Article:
It’s not exactly news that it’s important to be careful when posting on social media, especially when it comes to posting about other people or other businesses. It is, however, news that posting defamatory posts and comments on social media could cost individuals big time.
In the decision of Webster v Brewer (No 3)  FCA 1343, the Federal Court of Australia awarded $875,000 in favour of Nationals Member for Parliament Dr Anne Webster, her husband, and their not-for-profit organisation as a result of defamatory materials posted online by Karen Brewer. Ms Brewer posted a series of ‘vile’ and ‘heinous’ Facebook posts that linked Dr Webster to a secret criminal network of child abusers.
The Court considered the extent of the publication of the posts to be significant. The videos posted by Ms Brewer exceeded 1,000 views, and the published posts received more than 200 reactions, comments and shares. Given the population of Mildura is 54,000, the Court was left with little doubt that the posts had been widely published and were likely to have spread further throughout the local community.
It was determined by the court that the posts had a detrimental impact on the reputations of the Websters and Zoe Support and that the posts and videos had likely “been believed by a small but not insignificant segment of the Mildura community.”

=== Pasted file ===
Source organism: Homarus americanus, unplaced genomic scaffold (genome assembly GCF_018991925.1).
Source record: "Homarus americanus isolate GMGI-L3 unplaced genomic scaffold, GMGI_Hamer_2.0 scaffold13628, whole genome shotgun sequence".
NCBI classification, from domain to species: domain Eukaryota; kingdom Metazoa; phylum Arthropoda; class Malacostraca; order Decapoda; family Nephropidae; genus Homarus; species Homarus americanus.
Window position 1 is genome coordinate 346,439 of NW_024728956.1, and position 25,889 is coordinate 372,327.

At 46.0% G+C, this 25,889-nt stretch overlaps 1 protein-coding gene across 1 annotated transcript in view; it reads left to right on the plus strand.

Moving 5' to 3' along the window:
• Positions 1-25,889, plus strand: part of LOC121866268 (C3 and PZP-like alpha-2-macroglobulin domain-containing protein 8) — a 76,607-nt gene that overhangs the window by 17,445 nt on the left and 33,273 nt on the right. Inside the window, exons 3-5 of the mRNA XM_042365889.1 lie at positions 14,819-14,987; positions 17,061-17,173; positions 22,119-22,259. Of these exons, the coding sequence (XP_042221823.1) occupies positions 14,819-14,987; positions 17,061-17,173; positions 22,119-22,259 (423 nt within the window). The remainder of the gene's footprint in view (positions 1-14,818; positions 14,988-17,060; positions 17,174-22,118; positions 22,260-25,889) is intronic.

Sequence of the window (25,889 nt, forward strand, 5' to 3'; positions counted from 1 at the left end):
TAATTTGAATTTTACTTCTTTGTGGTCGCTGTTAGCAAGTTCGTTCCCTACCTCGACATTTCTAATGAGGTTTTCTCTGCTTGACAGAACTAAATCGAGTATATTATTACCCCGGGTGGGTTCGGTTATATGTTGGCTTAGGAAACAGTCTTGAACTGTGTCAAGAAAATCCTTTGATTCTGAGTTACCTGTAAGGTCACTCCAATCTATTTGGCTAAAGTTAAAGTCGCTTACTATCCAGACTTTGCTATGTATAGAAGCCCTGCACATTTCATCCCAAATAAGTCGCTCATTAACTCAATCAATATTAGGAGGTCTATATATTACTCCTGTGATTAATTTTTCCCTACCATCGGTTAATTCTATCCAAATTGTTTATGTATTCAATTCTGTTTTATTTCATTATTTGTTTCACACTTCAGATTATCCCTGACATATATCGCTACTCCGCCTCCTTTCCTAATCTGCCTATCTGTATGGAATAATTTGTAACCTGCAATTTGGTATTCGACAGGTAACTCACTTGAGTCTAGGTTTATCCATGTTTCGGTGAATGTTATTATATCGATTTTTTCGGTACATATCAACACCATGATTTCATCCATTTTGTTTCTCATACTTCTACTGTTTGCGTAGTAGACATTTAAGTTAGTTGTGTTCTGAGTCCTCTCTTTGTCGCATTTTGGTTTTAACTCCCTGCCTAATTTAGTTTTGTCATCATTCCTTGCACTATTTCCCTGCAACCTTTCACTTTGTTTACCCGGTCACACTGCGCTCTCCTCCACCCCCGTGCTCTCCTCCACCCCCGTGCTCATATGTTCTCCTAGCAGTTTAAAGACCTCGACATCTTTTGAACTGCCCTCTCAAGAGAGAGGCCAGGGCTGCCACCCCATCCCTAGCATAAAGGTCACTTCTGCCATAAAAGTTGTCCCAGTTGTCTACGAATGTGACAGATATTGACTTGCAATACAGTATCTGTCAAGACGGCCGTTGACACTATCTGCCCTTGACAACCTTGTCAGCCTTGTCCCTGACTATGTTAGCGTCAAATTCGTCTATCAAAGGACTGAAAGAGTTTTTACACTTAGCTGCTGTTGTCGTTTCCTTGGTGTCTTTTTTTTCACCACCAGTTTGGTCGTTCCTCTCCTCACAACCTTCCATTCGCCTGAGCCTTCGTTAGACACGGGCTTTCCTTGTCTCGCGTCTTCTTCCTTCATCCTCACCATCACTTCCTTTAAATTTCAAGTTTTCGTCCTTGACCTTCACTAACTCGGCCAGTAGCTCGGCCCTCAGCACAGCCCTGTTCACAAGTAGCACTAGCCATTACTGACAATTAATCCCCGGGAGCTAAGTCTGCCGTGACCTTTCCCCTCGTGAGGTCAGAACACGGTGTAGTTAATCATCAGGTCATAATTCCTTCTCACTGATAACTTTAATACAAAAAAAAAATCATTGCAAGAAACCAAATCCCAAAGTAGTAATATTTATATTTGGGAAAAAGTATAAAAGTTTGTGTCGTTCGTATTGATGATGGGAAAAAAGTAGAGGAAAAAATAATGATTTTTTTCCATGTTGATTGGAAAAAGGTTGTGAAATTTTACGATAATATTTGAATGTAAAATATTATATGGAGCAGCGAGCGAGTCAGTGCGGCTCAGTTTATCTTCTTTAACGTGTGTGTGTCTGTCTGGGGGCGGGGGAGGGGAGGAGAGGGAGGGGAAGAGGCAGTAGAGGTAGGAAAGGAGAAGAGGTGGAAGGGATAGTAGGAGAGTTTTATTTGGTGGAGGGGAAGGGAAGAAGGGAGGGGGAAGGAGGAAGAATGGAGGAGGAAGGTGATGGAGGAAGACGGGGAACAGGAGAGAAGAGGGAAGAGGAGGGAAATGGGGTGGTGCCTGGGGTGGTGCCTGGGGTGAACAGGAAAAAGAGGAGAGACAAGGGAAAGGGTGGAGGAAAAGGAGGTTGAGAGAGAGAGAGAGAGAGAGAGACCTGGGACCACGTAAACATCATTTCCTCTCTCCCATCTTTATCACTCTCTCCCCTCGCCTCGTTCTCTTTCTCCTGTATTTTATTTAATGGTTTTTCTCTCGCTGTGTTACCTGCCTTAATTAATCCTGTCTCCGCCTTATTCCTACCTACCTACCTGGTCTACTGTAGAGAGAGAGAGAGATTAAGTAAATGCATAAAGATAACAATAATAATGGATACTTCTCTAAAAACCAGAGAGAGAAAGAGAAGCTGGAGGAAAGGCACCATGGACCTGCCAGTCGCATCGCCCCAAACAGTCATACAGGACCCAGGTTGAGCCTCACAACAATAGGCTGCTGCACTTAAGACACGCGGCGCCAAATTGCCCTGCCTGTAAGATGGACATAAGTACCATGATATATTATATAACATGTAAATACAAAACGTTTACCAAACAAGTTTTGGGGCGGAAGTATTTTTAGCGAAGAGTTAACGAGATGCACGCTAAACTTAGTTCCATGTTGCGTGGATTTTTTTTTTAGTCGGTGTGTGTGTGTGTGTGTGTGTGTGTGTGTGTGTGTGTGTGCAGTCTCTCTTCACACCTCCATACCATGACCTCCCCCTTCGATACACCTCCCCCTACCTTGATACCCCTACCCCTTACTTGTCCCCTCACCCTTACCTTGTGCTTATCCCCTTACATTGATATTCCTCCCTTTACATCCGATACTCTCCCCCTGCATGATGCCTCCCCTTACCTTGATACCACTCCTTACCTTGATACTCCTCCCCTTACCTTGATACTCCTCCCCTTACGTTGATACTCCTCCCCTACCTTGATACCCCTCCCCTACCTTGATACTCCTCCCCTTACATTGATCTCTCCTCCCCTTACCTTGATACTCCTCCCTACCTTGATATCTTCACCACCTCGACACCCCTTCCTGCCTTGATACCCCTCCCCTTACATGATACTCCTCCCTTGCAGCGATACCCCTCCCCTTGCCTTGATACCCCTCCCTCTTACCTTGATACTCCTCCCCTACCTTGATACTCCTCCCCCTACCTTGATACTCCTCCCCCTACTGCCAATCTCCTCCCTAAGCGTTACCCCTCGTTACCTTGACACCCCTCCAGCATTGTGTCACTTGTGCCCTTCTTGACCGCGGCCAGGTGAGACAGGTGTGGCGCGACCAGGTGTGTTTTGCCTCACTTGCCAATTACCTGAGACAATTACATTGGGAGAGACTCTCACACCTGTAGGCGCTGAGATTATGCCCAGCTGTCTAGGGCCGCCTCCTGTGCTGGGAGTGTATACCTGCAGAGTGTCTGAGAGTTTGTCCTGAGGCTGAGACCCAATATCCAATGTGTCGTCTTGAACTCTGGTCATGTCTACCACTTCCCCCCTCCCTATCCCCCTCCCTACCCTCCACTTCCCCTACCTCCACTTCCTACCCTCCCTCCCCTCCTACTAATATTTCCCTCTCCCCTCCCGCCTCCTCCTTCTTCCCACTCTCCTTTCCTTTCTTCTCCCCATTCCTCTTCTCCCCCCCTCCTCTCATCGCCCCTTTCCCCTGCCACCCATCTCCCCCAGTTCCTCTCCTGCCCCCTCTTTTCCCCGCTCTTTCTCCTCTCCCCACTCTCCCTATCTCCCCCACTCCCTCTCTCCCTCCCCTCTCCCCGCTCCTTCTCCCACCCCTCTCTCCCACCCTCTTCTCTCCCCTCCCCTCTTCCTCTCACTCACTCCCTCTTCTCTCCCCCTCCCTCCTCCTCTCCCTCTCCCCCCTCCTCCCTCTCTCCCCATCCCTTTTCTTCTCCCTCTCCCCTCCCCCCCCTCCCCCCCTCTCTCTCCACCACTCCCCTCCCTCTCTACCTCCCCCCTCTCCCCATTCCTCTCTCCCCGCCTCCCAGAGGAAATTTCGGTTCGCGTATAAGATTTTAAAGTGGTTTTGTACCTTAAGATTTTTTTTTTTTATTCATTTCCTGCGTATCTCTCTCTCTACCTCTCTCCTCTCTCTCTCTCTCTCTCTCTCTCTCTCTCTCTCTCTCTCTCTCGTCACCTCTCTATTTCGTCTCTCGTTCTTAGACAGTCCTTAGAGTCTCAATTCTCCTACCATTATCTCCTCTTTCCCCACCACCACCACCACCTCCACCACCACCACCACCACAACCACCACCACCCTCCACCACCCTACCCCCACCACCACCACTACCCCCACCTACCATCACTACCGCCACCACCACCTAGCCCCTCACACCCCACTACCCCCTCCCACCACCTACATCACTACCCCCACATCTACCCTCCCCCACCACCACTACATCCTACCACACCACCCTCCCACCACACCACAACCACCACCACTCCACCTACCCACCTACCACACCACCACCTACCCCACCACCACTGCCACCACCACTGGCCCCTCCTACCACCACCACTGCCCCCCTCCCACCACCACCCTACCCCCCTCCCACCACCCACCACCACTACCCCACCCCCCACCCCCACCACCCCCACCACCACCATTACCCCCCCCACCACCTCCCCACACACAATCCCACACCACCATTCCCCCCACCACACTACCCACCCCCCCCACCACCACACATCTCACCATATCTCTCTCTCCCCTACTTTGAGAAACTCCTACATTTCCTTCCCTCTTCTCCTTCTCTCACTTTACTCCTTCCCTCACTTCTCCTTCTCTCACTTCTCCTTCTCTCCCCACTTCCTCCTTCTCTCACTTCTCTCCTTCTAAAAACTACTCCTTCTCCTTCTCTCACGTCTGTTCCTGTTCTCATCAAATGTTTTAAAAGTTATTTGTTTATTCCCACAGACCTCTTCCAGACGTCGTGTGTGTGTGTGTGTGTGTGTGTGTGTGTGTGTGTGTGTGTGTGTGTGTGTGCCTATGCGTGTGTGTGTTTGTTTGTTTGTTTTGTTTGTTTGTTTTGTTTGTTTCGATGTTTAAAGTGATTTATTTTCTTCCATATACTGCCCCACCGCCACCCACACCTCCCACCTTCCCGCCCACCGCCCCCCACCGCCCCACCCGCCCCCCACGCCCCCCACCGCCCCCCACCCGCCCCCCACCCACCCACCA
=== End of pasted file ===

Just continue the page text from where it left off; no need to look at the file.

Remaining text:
In making the determination, Justice Gleeson noted that:
- the Court must consider the ‘grapevine effect’ and acknowledge that defamatory claims and materials can spread beyond the people to whom the materials are published;
- damages ought to be significant enough to convince an observer that the defamatory allegations are not true;
- damages must compensate for injured feelings, loss of self-esteem, and sense of indignity, particularly in circumstances where defamatory claims are particularly ‘vile’ and where a plaintiff has a particular reputation based on honesty and integrity;
- defamatory statements cannot be made about public figures solely because they are in the public sphere;
- the repetitive posting of the defamatory content was particularly relevant; and
- in circumstances such as this where the defamatory claims were particularly ‘vile’ or ‘heinous’, it could not be claimed that conduct was justifiable as a defence.
While it may go without saying that it is important not to post materials that are so obviously defamatory, Webster v Brewer (No 3) should serve as yet another warning to be careful before posting on social media. This case makes it clear that the Courts will award significant damages for serious, repetitive, and wholly baseless posts and comments that may damage another person’s reputation.
If you are seeking trusted legal regarding online defamation; talk to the Enterprise Legal Disputes team: